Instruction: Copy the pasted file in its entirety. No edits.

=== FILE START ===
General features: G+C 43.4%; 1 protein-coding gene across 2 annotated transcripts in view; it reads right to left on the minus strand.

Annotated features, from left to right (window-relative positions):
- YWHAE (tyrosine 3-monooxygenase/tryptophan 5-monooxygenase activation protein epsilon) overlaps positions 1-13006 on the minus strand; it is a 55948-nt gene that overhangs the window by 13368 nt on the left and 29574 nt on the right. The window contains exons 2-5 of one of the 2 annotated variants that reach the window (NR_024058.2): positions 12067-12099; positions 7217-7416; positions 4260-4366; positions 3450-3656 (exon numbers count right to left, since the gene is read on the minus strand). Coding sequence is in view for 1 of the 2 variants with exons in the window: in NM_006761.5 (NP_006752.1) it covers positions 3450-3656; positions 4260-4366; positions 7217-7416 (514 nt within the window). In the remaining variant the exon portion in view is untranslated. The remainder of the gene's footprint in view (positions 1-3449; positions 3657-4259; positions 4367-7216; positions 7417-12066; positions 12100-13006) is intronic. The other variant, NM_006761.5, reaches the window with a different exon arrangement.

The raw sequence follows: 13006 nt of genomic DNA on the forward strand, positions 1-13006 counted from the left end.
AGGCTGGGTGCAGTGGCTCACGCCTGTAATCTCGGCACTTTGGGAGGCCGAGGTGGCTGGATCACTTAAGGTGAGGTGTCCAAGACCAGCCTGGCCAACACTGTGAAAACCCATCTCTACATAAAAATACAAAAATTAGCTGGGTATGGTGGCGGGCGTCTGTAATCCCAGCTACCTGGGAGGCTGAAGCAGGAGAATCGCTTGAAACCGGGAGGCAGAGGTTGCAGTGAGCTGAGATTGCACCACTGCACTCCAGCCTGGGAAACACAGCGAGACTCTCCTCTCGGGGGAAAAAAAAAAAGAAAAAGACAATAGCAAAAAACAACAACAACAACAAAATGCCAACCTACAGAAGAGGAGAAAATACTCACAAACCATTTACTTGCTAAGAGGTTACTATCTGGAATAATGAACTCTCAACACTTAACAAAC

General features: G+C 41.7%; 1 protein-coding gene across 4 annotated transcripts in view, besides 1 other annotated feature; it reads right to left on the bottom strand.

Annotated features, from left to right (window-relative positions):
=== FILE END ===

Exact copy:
General features: G+C 43.4%; 1 protein-coding gene across 2 annotated transcripts in view; it reads right to left on the minus strand.

Annotated features, from left to right (window-relative positions):
- YWHAE (tyrosine 3-monooxygenase/tryptophan 5-monooxygenase activation protein epsilon) overlaps positions 1-13006 on the minus strand; it is a 55948-nt gene that overhangs the window by 13368 nt on the left and 29574 nt on the right. The window contains exons 2-5 of one of the 2 annotated variants that reach the window (NR_024058.2): positions 12067-12099; positions 7217-7416; positions 4260-4366; positions 3450-3656 (exon numbers count right to left, since the gene is read on the minus strand). Coding sequence is in view for 1 of the 2 variants with exons in the window: in NM_006761.5 (NP_006752.1) it covers positions 3450-3656; positions 4260-4366; positions 7217-7416 (514 nt within the window). In the remaining variant the exon portion in view is untranslated. The remainder of the gene's footprint in view (positions 1-3449; positions 3657-4259; positions 4367-7216; positions 7417-12066; positions 12100-13006) is intronic. The other variant, NM_006761.5, reaches the window with a different exon arrangement.

The raw sequence follows: 13006 nt of genomic DNA on the forward strand, positions 1-13006 counted from the left end.
AGGCTGGGTGCAGTGGCTCACGCCTGTAATCTCGGCACTTTGGGAGGCCGAGGTGGCTGGATCACTTAAGGTGAGGTGTCCAAGACCAGCCTGGCCAACACTGTGAAAACCCATCTCTACATAAAAATACAAAAATTAGCTGGGTATGGTGGCGGGCGTCTGTAATCCCAGCTACCTGGGAGGCTGAAGCAGGAGAATCGCTTGAAACCGGGAGGCAGAGGTTGCAGTGAGCTGAGATTGCACCACTGCACTCCAGCCTGGGAAACACAGCGAGACTCTCCTCTCGGGGGAAAAAAAAAAAGAAAAAGACAATAGCAAAAAACAACAACAACAACAAAATGCCAACCTACAGAAGAGGAGAAAATACTCACAAACCATTTACTTGCTAAGAGGTTACTATCTGGAATAATGAACTCTCAACACTTAACAAAC

General features: G+C 41.7%; 1 protein-coding gene across 4 annotated transcripts in view, besides 1 other annotated feature; it reads right to left on the bottom strand.

Annotated features, from left to right (window-relative positions):